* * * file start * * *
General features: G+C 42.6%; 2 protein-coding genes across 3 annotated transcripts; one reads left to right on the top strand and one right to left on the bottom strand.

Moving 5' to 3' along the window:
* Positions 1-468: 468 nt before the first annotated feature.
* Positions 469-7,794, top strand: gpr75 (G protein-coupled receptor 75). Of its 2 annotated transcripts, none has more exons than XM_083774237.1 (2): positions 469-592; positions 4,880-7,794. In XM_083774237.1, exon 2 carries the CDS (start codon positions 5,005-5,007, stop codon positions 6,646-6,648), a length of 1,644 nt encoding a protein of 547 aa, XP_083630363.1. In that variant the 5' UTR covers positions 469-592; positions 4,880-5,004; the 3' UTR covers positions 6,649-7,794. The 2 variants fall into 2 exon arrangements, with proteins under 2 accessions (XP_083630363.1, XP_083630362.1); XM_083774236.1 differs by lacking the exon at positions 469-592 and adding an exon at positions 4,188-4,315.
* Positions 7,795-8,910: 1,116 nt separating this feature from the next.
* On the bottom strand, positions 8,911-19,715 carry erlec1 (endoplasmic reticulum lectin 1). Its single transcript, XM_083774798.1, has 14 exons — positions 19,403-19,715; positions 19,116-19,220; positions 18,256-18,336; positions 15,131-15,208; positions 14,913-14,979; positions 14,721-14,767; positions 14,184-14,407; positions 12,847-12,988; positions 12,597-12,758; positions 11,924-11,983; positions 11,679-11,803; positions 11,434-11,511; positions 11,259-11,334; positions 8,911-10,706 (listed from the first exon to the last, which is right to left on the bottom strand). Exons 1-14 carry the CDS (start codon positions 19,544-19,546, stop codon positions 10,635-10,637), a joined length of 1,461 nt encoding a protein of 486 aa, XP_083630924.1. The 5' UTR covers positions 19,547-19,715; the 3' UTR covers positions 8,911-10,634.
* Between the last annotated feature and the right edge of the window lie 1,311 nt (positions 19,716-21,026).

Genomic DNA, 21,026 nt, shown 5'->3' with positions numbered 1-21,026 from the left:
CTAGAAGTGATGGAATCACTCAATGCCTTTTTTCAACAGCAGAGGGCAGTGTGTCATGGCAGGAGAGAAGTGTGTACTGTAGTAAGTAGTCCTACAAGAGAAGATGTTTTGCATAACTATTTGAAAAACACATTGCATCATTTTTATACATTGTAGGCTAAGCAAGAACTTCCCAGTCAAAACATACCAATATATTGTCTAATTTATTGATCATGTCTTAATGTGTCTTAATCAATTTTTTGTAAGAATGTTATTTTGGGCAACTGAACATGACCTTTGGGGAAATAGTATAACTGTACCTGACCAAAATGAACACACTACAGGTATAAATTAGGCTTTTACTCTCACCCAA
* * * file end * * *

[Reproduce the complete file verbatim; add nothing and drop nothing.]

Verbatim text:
General features: G+C 42.6%; 2 protein-coding genes across 3 annotated transcripts; one reads left to right on the top strand and one right to left on the bottom strand.

Moving 5' to 3' along the window:
* Positions 1-468: 468 nt before the first annotated feature.
* Positions 469-7,794, top strand: gpr75 (G protein-coupled receptor 75). Of its 2 annotated transcripts, none has more exons than XM_083774237.1 (2): positions 469-592; positions 4,880-7,794. In XM_083774237.1, exon 2 carries the CDS (start codon positions 5,005-5,007, stop codon positions 6,646-6,648), a length of 1,644 nt encoding a protein of 547 aa, XP_083630363.1. In that variant the 5' UTR covers positions 469-592; positions 4,880-5,004; the 3' UTR covers positions 6,649-7,794. The 2 variants fall into 2 exon arrangements, with proteins under 2 accessions (XP_083630363.1, XP_083630362.1); XM_083774236.1 differs by lacking the exon at positions 469-592 and adding an exon at positions 4,188-4,315.
* Positions 7,795-8,910: 1,116 nt separating this feature from the next.
* On the bottom strand, positions 8,911-19,715 carry erlec1 (endoplasmic reticulum lectin 1). Its single transcript, XM_083774798.1, has 14 exons — positions 19,403-19,715; positions 19,116-19,220; positions 18,256-18,336; positions 15,131-15,208; positions 14,913-14,979; positions 14,721-14,767; positions 14,184-14,407; positions 12,847-12,988; positions 12,597-12,758; positions 11,924-11,983; positions 11,679-11,803; positions 11,434-11,511; positions 11,259-11,334; positions 8,911-10,706 (listed from the first exon to the last, which is right to left on the bottom strand). Exons 1-14 carry the CDS (start codon positions 19,544-19,546, stop codon positions 10,635-10,637), a joined length of 1,461 nt encoding a protein of 486 aa, XP_083630924.1. The 5' UTR covers positions 19,547-19,715; the 3' UTR covers positions 8,911-10,634.
* Between the last annotated feature and the right edge of the window lie 1,311 nt (positions 19,716-21,026).

Genomic DNA, 21,026 nt, shown 5'->3' with positions numbered 1-21,026 from the left:
CTAGAAGTGATGGAATCACTCAATGCCTTTTTTCAACAGCAGAGGGCAGTGTGTCATGGCAGGAGAGAAGTGTGTACTGTAGTAAGTAGTCCTACAAGAGAAGATGTTTTGCATAACTATTTGAAAAACACATTGCATCATTTTTATACATTGTAGGCTAAGCAAGAACTTCCCAGTCAAAACATACCAATATATTGTCTAATTTATTGATCATGTCTTAATGTGTCTTAATCAATTTTTTGTAAGAATGTTATTTTGGGCAACTGAACATGACCTTTGGGGAAATAGTATAACTGTACCTGACCAAAATGAACACACTACAGGTATAAATTAGGCTTTTACTCTCACCCAA